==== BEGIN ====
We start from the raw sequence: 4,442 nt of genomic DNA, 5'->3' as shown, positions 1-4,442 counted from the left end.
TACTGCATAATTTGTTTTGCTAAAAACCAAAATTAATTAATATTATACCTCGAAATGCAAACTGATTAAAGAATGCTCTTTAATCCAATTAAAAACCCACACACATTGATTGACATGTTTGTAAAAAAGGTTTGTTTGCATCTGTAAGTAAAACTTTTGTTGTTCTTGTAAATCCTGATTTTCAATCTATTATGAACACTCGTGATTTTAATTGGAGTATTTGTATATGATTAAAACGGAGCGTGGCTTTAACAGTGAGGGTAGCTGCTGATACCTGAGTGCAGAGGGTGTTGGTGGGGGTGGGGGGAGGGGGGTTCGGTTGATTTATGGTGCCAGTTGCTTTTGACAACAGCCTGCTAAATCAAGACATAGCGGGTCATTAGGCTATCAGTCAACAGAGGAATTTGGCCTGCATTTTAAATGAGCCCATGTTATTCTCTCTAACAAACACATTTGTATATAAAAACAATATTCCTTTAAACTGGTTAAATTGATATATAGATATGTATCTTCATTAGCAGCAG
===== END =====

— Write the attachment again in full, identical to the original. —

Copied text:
We start from the raw sequence: 4,442 nt of genomic DNA, 5'->3' as shown, positions 1-4,442 counted from the left end.
TACTGCATAATTTGTTTTGCTAAAAACCAAAATTAATTAATATTATACCTCGAAATGCAAACTGATTAAAGAATGCTCTTTAATCCAATTAAAAACCCACACACATTGATTGACATGTTTGTAAAAAAGGTTTGTTTGCATCTGTAAGTAAAACTTTTGTTGTTCTTGTAAATCCTGATTTTCAATCTATTATGAACACTCGTGATTTTAATTGGAGTATTTGTATATGATTAAAACGGAGCGTGGCTTTAACAGTGAGGGTAGCTGCTGATACCTGAGTGCAGAGGGTGTTGGTGGGGGTGGGGGGAGGGGGGTTCGGTTGATTTATGGTGCCAGTTGCTTTTGACAACAGCCTGCTAAATCAAGACATAGCGGGTCATTAGGCTATCAGTCAACAGAGGAATTTGGCCTGCATTTTAAATGAGCCCATGTTATTCTCTCTAACAAACACATTTGTATATAAAAACAATATTCCTTTAAACTGGTTAAATTGATATATAGATATGTATCTTCATTAGCAGCAG